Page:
Twenty years ago I took the family to Colorado for a summer vacation. One of our activities was to hike a couple "Fourteeners", a name given to mountains over 14,000' in elevation. Colorado has 54 of the 67 Fourteeners found in the contiguous States.
By the end of that vacation we had climbed 3 of the 54 and an adventure was born, to summit all the 14ers in Colorado.
In early July, Alex, Clark and I climbed my final Colorado Fourteener, Culebra, near the town of San Luis Colorado.
This particular hike was probably one of the easiest and after already climbing the other 53, many of them multiple times, the outcome was never in doubt.
To complete the mission it had to be climbed. With the boys along, it was an ideal opportunity to ponder the journey and its lessons.
1) Perseverance in the long run, discretion in the short run. Sir Edmund Hillary famously stated when asked if his rival George Mallory might have beat him to the summit of Everest, " A successful summit requires getting down alive." In other words, stay focused on the long term goal while being aware of the obstacles in your path. Maybe you prefer the poker players adage, "You gotta know when to hold ‘em, and you gotta know when to fold ‘em." Whether you’re climbing mountains, playing cards, raising a family, or building a business, this timeless wisdom is relevant.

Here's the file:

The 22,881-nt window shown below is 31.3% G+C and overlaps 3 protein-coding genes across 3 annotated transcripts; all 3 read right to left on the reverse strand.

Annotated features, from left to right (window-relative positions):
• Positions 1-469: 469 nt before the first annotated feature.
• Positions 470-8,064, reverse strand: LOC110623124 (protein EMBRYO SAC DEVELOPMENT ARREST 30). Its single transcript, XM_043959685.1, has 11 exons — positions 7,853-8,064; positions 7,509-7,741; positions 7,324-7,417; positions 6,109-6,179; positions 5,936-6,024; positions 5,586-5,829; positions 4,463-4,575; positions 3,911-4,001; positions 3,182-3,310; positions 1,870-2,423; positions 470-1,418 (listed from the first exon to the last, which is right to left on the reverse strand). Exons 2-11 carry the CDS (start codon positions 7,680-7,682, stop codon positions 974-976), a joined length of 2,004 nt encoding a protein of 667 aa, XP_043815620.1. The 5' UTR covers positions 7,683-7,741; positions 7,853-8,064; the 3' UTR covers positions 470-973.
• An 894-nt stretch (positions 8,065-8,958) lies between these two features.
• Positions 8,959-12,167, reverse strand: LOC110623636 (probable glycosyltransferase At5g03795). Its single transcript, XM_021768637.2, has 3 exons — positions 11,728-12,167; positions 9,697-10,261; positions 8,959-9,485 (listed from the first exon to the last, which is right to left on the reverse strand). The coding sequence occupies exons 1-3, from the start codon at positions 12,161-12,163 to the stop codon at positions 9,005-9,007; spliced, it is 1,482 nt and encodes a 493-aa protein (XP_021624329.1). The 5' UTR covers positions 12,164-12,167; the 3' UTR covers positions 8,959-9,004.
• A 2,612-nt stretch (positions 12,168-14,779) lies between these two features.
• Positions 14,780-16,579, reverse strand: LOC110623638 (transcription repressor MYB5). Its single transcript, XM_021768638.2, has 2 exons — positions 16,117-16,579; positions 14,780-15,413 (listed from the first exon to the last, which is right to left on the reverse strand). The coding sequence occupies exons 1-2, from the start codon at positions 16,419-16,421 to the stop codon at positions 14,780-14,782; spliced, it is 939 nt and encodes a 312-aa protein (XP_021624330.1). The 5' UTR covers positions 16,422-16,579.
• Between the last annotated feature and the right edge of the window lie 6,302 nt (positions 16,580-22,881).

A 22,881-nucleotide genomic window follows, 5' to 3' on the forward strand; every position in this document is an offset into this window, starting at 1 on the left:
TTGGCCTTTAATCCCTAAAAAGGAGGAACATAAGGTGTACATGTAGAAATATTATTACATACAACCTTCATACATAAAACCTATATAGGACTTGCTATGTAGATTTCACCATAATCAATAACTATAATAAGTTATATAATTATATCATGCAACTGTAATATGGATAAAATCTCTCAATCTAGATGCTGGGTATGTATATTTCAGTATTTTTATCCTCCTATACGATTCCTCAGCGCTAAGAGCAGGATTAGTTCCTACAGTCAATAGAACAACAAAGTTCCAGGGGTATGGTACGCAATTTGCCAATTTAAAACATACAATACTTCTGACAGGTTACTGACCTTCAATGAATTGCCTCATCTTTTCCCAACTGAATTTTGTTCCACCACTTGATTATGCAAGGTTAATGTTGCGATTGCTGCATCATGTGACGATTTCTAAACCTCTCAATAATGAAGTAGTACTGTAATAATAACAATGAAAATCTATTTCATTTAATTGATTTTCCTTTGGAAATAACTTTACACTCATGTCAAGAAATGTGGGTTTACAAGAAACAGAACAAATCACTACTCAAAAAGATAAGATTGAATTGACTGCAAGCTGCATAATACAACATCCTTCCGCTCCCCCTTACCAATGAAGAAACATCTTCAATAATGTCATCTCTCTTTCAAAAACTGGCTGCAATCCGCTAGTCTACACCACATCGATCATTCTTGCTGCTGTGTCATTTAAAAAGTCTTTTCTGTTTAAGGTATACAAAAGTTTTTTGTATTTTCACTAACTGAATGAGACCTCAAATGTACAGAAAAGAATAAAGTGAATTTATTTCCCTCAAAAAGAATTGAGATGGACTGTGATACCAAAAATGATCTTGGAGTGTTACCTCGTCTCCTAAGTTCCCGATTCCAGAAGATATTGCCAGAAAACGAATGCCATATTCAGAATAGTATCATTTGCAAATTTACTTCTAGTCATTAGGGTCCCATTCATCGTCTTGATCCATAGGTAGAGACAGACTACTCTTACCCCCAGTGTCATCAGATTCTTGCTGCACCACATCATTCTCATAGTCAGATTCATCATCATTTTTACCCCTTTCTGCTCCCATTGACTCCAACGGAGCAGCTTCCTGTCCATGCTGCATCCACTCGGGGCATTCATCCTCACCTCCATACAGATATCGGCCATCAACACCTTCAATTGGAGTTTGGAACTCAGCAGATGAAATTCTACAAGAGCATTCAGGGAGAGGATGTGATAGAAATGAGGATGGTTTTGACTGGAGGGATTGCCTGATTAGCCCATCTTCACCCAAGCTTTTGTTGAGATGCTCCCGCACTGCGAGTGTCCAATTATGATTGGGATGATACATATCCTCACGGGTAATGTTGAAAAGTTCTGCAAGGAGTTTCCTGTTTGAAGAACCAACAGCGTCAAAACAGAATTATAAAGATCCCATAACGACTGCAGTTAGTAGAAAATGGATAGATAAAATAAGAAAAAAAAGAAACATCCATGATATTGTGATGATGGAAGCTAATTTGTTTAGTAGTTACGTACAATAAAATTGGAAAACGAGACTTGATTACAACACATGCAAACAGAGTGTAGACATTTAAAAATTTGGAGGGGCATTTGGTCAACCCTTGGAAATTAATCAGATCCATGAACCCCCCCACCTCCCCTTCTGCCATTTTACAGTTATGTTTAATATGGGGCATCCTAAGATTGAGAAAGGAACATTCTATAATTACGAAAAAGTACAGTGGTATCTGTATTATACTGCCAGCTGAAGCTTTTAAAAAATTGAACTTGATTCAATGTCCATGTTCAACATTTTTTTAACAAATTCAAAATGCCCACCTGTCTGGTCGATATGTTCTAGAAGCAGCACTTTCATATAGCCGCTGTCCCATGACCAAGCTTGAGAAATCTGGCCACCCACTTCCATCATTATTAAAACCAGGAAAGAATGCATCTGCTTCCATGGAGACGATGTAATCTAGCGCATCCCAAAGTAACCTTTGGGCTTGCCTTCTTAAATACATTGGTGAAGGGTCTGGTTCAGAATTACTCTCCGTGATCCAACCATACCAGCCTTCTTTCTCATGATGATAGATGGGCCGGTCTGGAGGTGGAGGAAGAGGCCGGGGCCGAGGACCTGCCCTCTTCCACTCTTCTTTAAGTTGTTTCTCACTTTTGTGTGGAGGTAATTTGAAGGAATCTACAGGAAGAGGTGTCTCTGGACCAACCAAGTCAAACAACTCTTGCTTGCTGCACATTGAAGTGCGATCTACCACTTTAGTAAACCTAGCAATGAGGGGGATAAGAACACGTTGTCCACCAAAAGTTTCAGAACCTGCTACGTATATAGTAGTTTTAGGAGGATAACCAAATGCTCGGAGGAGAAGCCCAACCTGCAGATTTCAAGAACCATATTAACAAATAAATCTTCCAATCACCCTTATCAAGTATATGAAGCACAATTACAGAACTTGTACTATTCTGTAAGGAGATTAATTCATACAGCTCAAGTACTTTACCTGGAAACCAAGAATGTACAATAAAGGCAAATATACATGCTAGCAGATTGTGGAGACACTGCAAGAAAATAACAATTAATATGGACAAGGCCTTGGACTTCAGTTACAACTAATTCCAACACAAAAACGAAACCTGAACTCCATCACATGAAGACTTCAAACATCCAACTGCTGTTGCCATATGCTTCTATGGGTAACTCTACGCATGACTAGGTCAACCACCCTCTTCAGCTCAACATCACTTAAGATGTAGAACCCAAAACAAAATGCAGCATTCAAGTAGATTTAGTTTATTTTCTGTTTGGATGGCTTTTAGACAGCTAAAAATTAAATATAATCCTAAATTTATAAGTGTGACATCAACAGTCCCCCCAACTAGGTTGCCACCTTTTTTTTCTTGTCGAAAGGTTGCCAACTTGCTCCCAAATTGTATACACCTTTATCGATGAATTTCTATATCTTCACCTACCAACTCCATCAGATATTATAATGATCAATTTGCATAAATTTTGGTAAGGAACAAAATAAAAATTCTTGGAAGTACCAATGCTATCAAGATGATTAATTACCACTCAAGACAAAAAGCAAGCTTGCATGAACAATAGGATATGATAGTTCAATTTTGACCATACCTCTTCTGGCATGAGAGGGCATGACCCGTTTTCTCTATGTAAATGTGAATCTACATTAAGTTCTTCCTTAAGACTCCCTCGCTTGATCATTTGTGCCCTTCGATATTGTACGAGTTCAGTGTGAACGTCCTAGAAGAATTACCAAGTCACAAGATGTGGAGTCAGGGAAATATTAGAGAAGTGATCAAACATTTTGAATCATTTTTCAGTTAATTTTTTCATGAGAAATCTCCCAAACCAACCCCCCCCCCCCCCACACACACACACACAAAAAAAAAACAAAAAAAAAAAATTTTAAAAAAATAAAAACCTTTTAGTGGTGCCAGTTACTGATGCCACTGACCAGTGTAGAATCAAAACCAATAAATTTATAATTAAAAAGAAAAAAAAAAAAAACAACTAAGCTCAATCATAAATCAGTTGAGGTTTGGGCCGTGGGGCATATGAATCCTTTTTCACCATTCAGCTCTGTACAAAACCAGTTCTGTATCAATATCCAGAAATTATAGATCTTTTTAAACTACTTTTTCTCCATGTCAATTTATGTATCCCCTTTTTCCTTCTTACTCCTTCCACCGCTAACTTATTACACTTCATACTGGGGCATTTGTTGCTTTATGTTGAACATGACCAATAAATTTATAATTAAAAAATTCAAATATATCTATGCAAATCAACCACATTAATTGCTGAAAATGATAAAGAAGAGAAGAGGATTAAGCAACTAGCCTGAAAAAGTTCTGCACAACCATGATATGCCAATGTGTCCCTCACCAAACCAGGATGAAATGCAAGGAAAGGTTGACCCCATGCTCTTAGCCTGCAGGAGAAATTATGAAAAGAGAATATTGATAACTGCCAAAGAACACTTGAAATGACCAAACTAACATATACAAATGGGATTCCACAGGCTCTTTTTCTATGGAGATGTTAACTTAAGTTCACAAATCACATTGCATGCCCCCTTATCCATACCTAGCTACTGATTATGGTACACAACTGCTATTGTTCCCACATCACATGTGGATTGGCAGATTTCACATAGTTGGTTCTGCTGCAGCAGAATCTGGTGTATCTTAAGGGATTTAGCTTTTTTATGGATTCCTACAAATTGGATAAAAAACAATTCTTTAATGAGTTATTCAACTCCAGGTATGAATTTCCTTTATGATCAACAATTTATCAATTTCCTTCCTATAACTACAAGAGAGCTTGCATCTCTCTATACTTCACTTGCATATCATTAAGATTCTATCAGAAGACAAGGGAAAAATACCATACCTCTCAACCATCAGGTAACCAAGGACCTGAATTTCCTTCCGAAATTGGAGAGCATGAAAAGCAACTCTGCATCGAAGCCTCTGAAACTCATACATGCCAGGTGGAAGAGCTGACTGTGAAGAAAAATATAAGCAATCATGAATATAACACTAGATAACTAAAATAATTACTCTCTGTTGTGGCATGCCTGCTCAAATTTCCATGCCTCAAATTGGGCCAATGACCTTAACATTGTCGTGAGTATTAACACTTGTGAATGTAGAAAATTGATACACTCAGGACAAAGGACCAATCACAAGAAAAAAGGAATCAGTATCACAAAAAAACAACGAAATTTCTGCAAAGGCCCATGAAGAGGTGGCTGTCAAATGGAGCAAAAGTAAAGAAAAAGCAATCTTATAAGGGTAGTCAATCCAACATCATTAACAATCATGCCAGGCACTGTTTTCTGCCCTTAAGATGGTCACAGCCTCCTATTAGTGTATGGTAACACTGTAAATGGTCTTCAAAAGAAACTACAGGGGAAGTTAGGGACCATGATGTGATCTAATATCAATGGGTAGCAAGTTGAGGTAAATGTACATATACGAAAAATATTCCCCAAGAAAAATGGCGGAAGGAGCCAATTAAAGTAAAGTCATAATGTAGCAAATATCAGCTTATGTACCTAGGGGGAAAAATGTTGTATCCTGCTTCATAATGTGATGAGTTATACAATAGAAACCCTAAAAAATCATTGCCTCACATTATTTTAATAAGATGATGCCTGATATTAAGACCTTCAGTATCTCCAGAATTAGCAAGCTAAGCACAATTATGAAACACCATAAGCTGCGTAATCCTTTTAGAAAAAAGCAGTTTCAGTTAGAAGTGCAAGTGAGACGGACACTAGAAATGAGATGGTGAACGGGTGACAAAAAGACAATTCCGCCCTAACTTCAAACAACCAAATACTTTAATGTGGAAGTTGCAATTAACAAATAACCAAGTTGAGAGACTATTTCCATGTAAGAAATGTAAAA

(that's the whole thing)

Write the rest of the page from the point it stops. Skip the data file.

2) The rewards of following your passion are priceless. The number of good things that have happened in my life because of this endeavor are too numerous to mention. The relationships you develop, the doors that open, and the insights you gain will enrich your life in ways impossible to anticipate.
3) The faster you learn and improve, the farther you go. Many people die or get seriously injured hiking in the mountains. Avoiding serious injury while averaging a 94% summit success rate over a twenty year span is fairly respectable for a middle aged Iowa farmer who only spends a few days each year above 1300' elevation. Recognizing mistakes early and always striving for better are habits that have served me well.
Speaking of challenges, the 2019 harvest should be starting in the next month. Weather lately has been sunny, dry and slightly cool. I will not say perfect as the corn could use more heat and beans would benefit from rain. However, it has been really pleasant for livestock and people.
Bert says the bins will be empty and the machinery will be ready. I have no doubt he is right and the best part is it all happened without my effort.
Another one of those bucket list goals I was lucky to cross off.